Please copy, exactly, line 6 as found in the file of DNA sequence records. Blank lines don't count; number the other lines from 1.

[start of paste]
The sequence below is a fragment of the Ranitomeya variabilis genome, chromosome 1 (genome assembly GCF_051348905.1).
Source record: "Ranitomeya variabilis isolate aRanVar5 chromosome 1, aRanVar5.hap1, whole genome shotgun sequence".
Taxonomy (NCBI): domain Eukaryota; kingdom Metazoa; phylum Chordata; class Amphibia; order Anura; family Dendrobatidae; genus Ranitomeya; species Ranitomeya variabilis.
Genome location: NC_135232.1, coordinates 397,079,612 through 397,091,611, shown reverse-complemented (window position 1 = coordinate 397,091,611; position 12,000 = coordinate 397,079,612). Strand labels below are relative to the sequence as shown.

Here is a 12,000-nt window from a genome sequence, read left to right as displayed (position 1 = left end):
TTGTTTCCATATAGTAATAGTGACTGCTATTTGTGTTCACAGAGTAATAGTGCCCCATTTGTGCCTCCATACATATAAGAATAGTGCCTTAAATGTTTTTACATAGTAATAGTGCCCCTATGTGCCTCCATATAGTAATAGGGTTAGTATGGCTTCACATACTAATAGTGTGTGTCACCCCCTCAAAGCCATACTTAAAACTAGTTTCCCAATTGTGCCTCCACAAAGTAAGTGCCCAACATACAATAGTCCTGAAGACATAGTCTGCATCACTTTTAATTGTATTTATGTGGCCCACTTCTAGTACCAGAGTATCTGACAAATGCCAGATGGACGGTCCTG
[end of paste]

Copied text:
TTGTTTCCATATAGTAATAGTGACTGCTATTTGTGTTCACAGAGTAATAGTGCCCCATTTGTGCCTCCATACATATAAGAATAGTGCCTTAAATGTTTTTACATAGTAATAGTGCCCCTATGTGCCTCCATATAGTAATAGGGTTAGTATGGCTTCACATACTAATAGTGTGTGTCACCCCCTCAAAGCCATACTTAAAACTAGTTTCCCAATTGTGCCTCCACAAAGTAAGTGCCCAACATACAATAGTCCTGAAGACATAGTCTGCATCACTTTTAATTGTATTTATGTGGCCCACTTCTAGTACCAGAGTATCTGACAAATGCCAGATGGACGGTCCTG